A Name You Should Know: George Owen Squier

As an executive officer of the US Signal Corps, George Owen Squier helped the Wright brothers with their first airplane, and was even its first passenger. From there, he secured the first purchase of US military planes, launching a new ‘Aeronautical Division’ for which he was Major General during WWI. But that’s not even the coolest thing he’s done. George was also a wizard with electricity and radio technology, holding over 60 patents to his name. He invented multiplexing, which allows multiple signals to be transferred at once through a single wire, paving the way for new possibilities in telecommunication. He invented wired radio, or as he called it, “wired wireless”, as a replacement for the unreliable home radios of the era. Though it never became a household commodity in his time, (any of us with cable TV certainly owe him a tip o’ the hat) George wasn’t deterred by this minor setback. Instead he convinced businesses that piping music through their establishments would increase sales and productivity. He was right. Soon businesses across the US were playing music not through a single radio in the corner, but in several locations throughout their sotres and workshops, thanks to wired radio. His name for this new technology?


Muzak! That’s right, George Owen Squier is responsible for that cheesified version of Goodbye Yellow Brick Road you can never seem to get out of your head… Well he was still pretty awesome.


The Dinosphere is just one of fourteen awesome exhibits at the Children’s Museum of Indianapolis, the largest museum for children in the world!

Deadword of the Day: Tantrels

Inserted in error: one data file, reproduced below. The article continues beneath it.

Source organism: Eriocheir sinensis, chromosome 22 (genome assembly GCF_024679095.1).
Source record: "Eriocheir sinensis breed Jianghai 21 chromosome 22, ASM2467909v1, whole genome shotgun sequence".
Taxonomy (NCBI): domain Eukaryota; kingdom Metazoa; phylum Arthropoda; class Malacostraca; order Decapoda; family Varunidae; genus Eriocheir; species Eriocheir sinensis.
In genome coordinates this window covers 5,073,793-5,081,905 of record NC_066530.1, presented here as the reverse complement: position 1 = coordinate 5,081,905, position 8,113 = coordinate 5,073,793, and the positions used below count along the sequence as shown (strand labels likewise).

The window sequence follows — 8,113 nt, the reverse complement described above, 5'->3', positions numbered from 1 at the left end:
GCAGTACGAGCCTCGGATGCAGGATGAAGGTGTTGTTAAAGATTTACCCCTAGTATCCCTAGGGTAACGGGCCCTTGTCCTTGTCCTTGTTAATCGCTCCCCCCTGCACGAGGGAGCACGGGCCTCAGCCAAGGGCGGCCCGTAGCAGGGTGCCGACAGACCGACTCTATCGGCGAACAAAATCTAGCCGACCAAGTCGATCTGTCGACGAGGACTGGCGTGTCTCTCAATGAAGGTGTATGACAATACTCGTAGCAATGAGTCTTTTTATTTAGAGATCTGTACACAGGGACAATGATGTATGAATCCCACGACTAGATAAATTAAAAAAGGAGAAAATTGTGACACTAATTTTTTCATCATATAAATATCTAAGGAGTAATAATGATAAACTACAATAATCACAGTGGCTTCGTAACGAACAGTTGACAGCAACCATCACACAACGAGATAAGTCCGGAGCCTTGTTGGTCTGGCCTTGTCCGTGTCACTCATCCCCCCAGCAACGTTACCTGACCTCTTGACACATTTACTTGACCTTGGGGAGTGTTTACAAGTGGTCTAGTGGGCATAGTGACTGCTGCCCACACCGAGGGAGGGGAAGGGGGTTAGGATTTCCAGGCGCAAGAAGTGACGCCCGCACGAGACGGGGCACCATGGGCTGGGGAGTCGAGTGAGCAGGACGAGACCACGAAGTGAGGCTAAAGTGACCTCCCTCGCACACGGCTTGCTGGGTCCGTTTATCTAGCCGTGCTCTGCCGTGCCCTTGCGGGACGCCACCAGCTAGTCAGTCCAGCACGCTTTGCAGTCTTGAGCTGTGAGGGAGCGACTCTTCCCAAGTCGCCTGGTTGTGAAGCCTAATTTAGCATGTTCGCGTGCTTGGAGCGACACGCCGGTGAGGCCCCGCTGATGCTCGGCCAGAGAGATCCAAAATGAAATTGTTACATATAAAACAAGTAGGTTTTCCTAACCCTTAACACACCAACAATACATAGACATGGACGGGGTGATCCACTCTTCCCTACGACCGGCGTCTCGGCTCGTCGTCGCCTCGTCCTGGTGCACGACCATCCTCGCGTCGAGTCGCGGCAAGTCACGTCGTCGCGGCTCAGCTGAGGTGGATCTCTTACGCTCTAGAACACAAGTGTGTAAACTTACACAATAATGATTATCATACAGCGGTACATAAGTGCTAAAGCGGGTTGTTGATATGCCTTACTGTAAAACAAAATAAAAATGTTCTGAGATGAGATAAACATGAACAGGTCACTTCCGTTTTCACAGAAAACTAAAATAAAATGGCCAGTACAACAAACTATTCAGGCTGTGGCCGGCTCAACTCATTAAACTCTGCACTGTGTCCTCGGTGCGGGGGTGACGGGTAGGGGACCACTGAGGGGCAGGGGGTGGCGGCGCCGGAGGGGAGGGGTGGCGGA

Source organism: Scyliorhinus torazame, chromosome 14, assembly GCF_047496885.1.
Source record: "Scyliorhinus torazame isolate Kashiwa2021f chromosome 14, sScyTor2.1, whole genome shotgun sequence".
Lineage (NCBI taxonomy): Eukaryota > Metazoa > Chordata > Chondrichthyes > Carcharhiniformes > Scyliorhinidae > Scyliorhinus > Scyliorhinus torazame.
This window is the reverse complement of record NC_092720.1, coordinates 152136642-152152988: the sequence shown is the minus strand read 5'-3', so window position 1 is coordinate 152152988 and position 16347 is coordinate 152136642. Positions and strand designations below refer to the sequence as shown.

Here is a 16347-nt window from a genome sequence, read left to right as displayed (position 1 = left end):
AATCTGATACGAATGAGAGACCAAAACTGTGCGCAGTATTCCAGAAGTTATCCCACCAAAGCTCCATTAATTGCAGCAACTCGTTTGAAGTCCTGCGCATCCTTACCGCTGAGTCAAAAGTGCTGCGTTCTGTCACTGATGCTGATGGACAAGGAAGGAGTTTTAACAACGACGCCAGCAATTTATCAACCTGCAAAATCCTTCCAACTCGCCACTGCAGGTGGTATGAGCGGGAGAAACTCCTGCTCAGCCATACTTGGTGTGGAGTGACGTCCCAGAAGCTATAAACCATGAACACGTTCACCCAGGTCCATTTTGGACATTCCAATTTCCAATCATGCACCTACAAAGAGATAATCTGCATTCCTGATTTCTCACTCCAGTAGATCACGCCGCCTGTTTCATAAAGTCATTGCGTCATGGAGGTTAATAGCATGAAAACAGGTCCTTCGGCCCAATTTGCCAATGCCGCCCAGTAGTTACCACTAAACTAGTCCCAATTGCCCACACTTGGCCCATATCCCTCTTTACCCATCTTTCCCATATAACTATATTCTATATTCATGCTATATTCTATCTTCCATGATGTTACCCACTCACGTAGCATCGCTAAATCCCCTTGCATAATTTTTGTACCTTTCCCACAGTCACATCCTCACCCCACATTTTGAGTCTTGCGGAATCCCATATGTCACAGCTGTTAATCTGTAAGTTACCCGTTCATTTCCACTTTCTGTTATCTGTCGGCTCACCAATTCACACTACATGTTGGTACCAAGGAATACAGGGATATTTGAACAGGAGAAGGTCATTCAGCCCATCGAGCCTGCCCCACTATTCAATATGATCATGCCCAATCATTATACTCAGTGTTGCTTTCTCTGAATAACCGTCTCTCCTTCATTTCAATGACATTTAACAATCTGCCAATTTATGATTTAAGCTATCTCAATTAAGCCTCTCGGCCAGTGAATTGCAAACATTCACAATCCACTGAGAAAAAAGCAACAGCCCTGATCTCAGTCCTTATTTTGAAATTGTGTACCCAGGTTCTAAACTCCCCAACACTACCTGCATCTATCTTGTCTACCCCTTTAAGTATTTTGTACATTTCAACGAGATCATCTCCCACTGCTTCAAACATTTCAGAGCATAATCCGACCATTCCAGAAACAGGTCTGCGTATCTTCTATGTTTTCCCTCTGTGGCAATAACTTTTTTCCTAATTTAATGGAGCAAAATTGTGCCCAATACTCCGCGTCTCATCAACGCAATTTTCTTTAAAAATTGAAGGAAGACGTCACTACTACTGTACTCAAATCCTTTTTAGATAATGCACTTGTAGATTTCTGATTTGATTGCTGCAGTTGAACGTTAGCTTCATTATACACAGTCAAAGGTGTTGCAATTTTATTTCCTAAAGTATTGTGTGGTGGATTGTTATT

Tantrels: Incurably lazy people.

As in: The tantrels are everywhere, and they seem to be multiplying!

History Schmistory: September 26. I’m a Rocket Maaaaaan!

2008: Swiss Pilot and inventor Yves Rossy becomes the first person to fly across the English Channel in a winged jetpack of his own invention. Soon after, he flies over the Swiss Alps. Lucky he didn’t burn out his fuse up there alone…

His next mission? “To infinity and beyond!”

By Rama (Own work) [CeCILL (http://www.cecill.info/licences/Licence_CeCILL_V2-en.html) or CC BY-SA 2.0 fr (http://creativecommons.org/licenses/by-sa/2.0/fr/deed.en)], via Wikimedia Commons

By Rama (Own work) [CeCILL (http://www.cecill.info/licences/Licence_CeCILL_V2-en.html) or CC BY-SA 2.0 fr (http://creativecommons.org/licenses/by-sa/2.0/fr/deed.en)], via Wikimedia Commons

Deadword of the Day: Mouse-web

Mouse-web: (cobweb) Refers to phlegm in the throat. To replace the ‘frog in your throat.’

As in: A-AHEM! Excuse me. Mouse-web.













That’s right, goats in Morocco can climb trees. And they appear to enjoy it. What more do you need to know?

History Schmistory: September 25. Always take the garbage out!

1930: Marco’s favorite 20th century poet/songwriter/cartoonist/performer Shel Silverstein is born, presumably where the sidewalk begins.


History Schmistory: September 24. @cs.com, y’all!!

1979: Compu-Serve launches the first consumer internet service, which includes the first electronic mail service. They’re apparently still waiting for the interstate parties to catch on…

You checked your CS mail lately? Yeah neither have we. It’s been years. It’s probably all dusty and moldy and filled with venomous spiders.

















CompuServe ad in Byte magazine, January 1983.

Deadword of the Day: Soul-case

Soul-case: Body

As in: My soul-case doesn’t bend that way. 


Teddy Roosevelt declared Devil’s Tower in Wyoming the first National Monument of the United States, today in 1906. There you go. Something good happened in 1906.

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